Murray J. McAllister, PsyD
Murray J. McAllister, PsyD, is the editor and founder of the Institute for Chronic Pain (ICP). The ICP is an educational and public policy think tank. Its mission is to lead the field in making pain management more empirically supported. Additionally, the ICP provides Academic quality information on chronic pain that is approachable to patients and their families. Dr. McAllister is also the clinical director of pain services for Courage Kenny Rehabilitation Institute (CKRI), part of Allina Health, in Minneapolis, MN. Among other services, CKRI provides chronic pain rehabilitation services on a residential and outpatient basis.
It’s an interesting fact about the field of chronic pain management that there is a safe and effective alternative to the use of opioids for chronic pain, but relatively few people know about it. The alternative to opioids is an interdisciplinary chronic pain rehabilitation program.
Correlation doesn’t imply causation. It’s a commonly expressed caution in the health sciences. What it means is that two things can tend to go together without necessarily causing each other.
It’s common to be upset when you’ve been told that you have degenerative disc disease. It’s an awful sounding diagnosis. It sounds like you have a disease that is deteriorating your spine. And on top of it all, it doesn’t sound like there’s much you can do about it. The spine, it seems, is inevitably degenerating.
What is your relationship to your chronic pain? At first thought, it seems like an odd question. But, if we stop to reflect on it, couldn’t we have a relationship to pain? Don’t you already have one?
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Author: Murray J. McAllister, PsyD
Date of last modification: 1-26-2014
It might be easy to conclude that anyone who wants to reduce the role of the profit-motive in healthcare must be either an extremist or a fool. Upon reflection, however, it becomes clear that we are experiencing an era of overtreatment in healthcare (see, for example, Dr. H. Gilbert Welch’s piece here) and one area where it is particularly apparent is in the management of chronic pain. While there are likely many causes of overtreatment, one of them surely is the profit-motive that occurs within a fee-for-service model of reimbursement.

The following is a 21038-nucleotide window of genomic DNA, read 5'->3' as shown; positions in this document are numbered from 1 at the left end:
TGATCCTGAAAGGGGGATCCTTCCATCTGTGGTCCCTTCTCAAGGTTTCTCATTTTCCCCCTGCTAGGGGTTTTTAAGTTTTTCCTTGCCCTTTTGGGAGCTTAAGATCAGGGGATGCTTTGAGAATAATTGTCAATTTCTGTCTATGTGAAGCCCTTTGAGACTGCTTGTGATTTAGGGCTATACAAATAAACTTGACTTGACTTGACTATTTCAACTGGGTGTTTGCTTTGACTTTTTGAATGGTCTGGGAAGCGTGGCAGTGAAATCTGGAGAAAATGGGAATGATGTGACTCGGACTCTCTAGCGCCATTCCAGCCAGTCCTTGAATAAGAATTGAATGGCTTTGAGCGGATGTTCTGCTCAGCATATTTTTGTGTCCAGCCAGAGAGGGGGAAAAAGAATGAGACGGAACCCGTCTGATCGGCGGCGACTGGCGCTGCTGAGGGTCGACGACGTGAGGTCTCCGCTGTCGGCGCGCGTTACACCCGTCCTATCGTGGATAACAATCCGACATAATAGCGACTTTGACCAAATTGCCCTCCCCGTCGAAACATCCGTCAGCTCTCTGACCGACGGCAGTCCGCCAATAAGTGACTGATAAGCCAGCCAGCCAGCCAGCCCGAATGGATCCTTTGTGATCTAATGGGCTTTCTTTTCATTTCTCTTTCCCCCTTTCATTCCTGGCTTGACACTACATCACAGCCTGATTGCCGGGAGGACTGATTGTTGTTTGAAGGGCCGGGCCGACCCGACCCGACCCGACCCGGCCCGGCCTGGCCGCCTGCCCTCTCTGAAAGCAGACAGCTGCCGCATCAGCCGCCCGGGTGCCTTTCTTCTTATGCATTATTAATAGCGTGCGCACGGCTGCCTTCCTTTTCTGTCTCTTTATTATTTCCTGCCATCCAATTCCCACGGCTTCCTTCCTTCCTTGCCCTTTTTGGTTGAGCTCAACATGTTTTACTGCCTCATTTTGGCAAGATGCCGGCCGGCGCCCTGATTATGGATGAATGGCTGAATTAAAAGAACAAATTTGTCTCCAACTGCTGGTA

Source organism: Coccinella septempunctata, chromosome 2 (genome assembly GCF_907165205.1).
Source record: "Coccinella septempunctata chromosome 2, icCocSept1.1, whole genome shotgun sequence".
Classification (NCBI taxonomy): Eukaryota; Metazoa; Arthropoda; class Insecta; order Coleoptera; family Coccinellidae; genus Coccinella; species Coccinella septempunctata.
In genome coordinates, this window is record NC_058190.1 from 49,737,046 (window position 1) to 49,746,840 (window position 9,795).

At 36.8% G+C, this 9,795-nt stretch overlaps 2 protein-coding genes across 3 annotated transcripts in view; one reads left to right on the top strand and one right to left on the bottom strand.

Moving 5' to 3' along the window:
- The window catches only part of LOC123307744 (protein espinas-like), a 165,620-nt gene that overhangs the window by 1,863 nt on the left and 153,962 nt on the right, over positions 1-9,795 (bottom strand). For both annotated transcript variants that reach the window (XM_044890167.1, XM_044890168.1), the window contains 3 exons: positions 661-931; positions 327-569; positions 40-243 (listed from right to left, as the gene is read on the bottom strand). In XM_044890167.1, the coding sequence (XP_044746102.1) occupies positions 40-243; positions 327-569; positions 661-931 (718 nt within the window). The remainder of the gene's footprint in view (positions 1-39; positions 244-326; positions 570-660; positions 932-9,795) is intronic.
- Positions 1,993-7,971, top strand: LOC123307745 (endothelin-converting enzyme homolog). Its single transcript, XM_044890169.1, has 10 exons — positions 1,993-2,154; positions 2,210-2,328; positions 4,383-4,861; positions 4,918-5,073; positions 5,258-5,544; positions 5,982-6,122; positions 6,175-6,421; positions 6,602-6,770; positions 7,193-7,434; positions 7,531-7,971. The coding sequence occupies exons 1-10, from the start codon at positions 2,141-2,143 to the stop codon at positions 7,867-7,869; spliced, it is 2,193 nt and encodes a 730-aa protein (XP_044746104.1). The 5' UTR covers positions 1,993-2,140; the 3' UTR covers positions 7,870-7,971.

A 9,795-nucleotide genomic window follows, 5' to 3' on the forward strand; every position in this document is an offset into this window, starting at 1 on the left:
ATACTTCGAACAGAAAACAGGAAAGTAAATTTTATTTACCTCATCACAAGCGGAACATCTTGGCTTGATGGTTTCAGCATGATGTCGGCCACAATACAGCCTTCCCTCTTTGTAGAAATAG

In the last post, we looked at the influence of money on your healthcare providers’ recommendations. We saw that in a fee-for-service model of healthcare, which is the predominant model in the U.S., individual providers, clinics and hospitals get paid based on the number of patients they see and the number of procedures and tests they perform. In other words, the more patients a provider, clinic, or hospital sees or the more procedures or tests they perform, the more they get paid. As such, a fee-for-service model of healthcare incentivizes productivity – providing more care leads to making more money.
One of the more common sentiments that patients express to me is that they have come to the conclusion that money influences healthcare recommendations. After reflecting on all the years of chronic pain and all the years of failed treatments, many of which were tried multiple times, they have concluded that the business side of healthcare played too much of a role in their own care. They are now disappointed, angry, and jaded about how much they trust healthcare providers.
The third of three reviews of research on spinal surgery for neck pain was recently published by a group of well-known pain experts (van Middelkoop, et al., 2012; van Middelkoop, et al., 2013; Verhagen, et al., 2013). The investigators undertook the reviews of the research on different aspects of neck surgery because the most recent previous studies, done as Cochrane reviews (Fouyas, et al., 2002; Nikolaidis, et al., 2008), were now outdated. So, they systematically reviewed the latest published research on different types of spinal surgery for neck pain to determine whether and how such surgeries are effective. What they found was that spinal surgery for neck pain is not any more effective than other, less invasive, therapies.
It’s not uncommon to exclaim, at the beginning of a pain flare, “I’m not going to be able to stand it!” Another might express, “Now, I’m not going to be able to do anything today!” Yet, another takes it as a given that the increased pain is an indicator that the underlying health problem is getting worse. From this assumption, it’s easy to start thinking about how the future holds nothing but increasing disability, wheelchairs, and suffering.
These sentiments are examples of catastrophizing.